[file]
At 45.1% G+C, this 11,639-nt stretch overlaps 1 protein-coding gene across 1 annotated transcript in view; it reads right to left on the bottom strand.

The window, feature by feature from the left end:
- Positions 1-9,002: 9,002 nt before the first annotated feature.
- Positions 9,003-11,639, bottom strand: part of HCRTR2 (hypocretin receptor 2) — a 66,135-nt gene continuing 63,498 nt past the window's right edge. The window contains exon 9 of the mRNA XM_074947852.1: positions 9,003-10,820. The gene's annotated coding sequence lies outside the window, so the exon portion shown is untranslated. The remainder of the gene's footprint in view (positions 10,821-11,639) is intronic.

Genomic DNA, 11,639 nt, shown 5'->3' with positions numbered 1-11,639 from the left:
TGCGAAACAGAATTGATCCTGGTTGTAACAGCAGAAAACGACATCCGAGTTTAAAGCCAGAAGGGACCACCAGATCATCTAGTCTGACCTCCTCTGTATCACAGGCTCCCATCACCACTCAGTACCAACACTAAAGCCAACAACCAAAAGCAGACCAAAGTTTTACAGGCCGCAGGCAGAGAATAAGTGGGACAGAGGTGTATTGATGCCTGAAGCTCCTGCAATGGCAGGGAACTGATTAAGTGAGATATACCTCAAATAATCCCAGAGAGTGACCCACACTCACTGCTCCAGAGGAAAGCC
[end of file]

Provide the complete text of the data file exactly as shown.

At 45.1% G+C, this 11,639-nt stretch overlaps 1 protein-coding gene across 1 annotated transcript in view; it reads right to left on the bottom strand.

The window, feature by feature from the left end:
- Positions 1-9,002: 9,002 nt before the first annotated feature.
- Positions 9,003-11,639, bottom strand: part of HCRTR2 (hypocretin receptor 2) — a 66,135-nt gene continuing 63,498 nt past the window's right edge. The window contains exon 9 of the mRNA XM_074947852.1: positions 9,003-10,820. The gene's annotated coding sequence lies outside the window, so the exon portion shown is untranslated. The remainder of the gene's footprint in view (positions 10,821-11,639) is intronic.

Genomic DNA, 11,639 nt, shown 5'->3' with positions numbered 1-11,639 from the left:
TGCGAAACAGAATTGATCCTGGTTGTAACAGCAGAAAACGACATCCGAGTTTAAAGCCAGAAGGGACCACCAGATCATCTAGTCTGACCTCCTCTGTATCACAGGCTCCCATCACCACTCAGTACCAACACTAAAGCCAACAACCAAAAGCAGACCAAAGTTTTACAGGCCGCAGGCAGAGAATAAGTGGGACAGAGGTGTATTGATGCCTGAAGCTCCTGCAATGGCAGGGAACTGATTAAGTGAGATATACCTCAAATAATCCCAGAGAGTGACCCACACTCACTGCTCCAGAGGAAAGCC